When it comes to sustainability, she really gets it. Take, for example, her involvement with JPM Eco Logistics. Owners Jerry and Paul were experienced transport industry professionals on entering the Den and what they had established was a unique haulage business, slipping into a market niche, satisfying clients that demand logistics with a lower carbon footprint. But once Deborah invested £100,000 for a 20% stake in the business – shared with fellow Dragon Theo Paphitis of his children’s inheritance – she wanted to see JPM go even further. “They were good people with the right idea,” she says. “But, as they will themselves admit, they didn’t go far enough. They made the mistake of standing in the Den saying ‘we are green because we have biodiesel vehicles’. But I asked them: Where are the vehicles made? What are their environmental credentials? What is the carbon footprint of the factory that is producing these vehicles? What’s the life of the vehicles?”
Despite looking slightly puzzled and taken aback, Jerry and Paul were open minded. And, on leaving the Den, the first thing they did was switch manufacturers. “They found another one that was more committed and their carbon footprint was a lot better,” adds Deborah, rather proudly.
She insists on constantly reviewing and improving environmental performance and her ability to alter business models that tap into the changing agenda make her an attractive Dragon to have on board. We discuss her decision to invest in a biodiesel-driven company amid the furore surrounding the sustainability of crops being used for fuel. Her reassurance is that JPM sources its crop locally: “We are not taking food out of the mouths of poor people,” she says.
But her assessment of the future supply of biofuels is honest. “Whatever the debate is, my answer is a mixed answer. If the whole world goes across to biodiesel, boy have we got a problem! We don’t know what the answer is, but it’s bound to be mixed. But, because we always think about how things will affect the environment, we will do whatever is the best thing to do at that time.
“We might be proved wrong – who knows. I hear so many things that are brilliant and then a year later they’re the worst thing to have done.”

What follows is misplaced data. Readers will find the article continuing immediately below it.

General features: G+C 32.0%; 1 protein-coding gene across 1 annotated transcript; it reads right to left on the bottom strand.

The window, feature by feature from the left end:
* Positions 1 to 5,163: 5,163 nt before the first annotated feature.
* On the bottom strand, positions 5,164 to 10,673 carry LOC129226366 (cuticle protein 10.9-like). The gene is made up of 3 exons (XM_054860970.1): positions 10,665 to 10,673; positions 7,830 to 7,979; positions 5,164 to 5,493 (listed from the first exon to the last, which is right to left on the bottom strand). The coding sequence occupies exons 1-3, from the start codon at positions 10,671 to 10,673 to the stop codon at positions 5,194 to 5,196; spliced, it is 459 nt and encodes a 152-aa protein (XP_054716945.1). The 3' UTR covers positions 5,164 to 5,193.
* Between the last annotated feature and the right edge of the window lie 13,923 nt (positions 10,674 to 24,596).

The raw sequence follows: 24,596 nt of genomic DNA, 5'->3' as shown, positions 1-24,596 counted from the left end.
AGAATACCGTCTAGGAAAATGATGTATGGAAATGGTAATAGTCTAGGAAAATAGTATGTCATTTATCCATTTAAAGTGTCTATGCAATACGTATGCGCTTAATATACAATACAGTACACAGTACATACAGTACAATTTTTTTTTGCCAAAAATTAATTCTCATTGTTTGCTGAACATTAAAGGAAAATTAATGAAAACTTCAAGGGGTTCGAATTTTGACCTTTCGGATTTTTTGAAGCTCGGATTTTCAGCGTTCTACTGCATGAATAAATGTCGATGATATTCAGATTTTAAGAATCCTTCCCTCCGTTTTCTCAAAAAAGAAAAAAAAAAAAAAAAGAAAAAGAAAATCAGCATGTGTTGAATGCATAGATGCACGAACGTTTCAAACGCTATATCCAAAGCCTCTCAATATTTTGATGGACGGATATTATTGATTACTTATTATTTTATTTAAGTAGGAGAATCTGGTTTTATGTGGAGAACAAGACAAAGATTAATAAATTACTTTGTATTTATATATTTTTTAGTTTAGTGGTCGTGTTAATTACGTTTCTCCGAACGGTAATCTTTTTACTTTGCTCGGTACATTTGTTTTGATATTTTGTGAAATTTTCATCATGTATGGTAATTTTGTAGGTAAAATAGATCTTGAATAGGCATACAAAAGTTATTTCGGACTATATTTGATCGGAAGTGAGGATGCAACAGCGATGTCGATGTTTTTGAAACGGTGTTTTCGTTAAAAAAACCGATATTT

Currently, JPM runs 12 vehicles on 100% biodiesel and is running tests with Volvo on the length of the life of the parts within the vehicles. “It’s all very well running biodiesel, but if it shortens the life of a lorry by two years, it’s not environmentally friendly,” Deborah admits. “Who knows, our next set of vehicles might not be biodiesel. We might choose something else.”
JPM Eco Logistics will no doubt prove a success. But there are still plenty of green-minded companies out there looking for a leg up that have no chance of getting started. That’s because some of the ethically minded start-ups – or “crusaders”, as Theo Paphitis calls them – fail to recognise the current buying process of the general public, argues Deborah. “Sadly, people’s buying process is still very much: Do I like it? Do I want it? Is it a price I’m willing to pay – first.
“And secondary is the environment and the ethical side of it. That’s the way we are at the moment. That might well change. But, if you’re going to have a sustainable business, you’ve got to be able to fulfil those first things before the second one happens. Not everybody will think ‘it’s ugly, brown and dowdy but I’ll buy it anyway because its good for the environment’.”
Regular viewers of the TV show, which has been on our screens for four years, may have picked up one of Deborah’s bêtes noirs: packaging. Or, to be more precise, over-packaging of goods in society.
“I have been known to stand at the check-out at a supermarket and physically unpack all my goods and leave the packaging with the cashier,” she says. “How much packaging do you need for four apples?”
What’s the answer? “Alternative packaging – corn starch, maize. But, if people say, ‘I want less packaging, I want less packaging, I want less packaging,’ eventually it will get through.”
So, if you’re looking for investment from Deborah Meaden, here’s some advice: whatever your product, don’t over package it. Oh, and you better have a sound business model too. As she says: “What they can’t rely on is the fact they are just green.”
“I don’t think, ‘right, I’m going to invest in a green business today.’ But, if a pitch hits my desk that I think has a firm business plan, it’s a little bit more interesting to me. Not only is it dear to my heart but, because environmental and ethical issues are
going to be bigger in the future, it could be a really good opportunity for me.”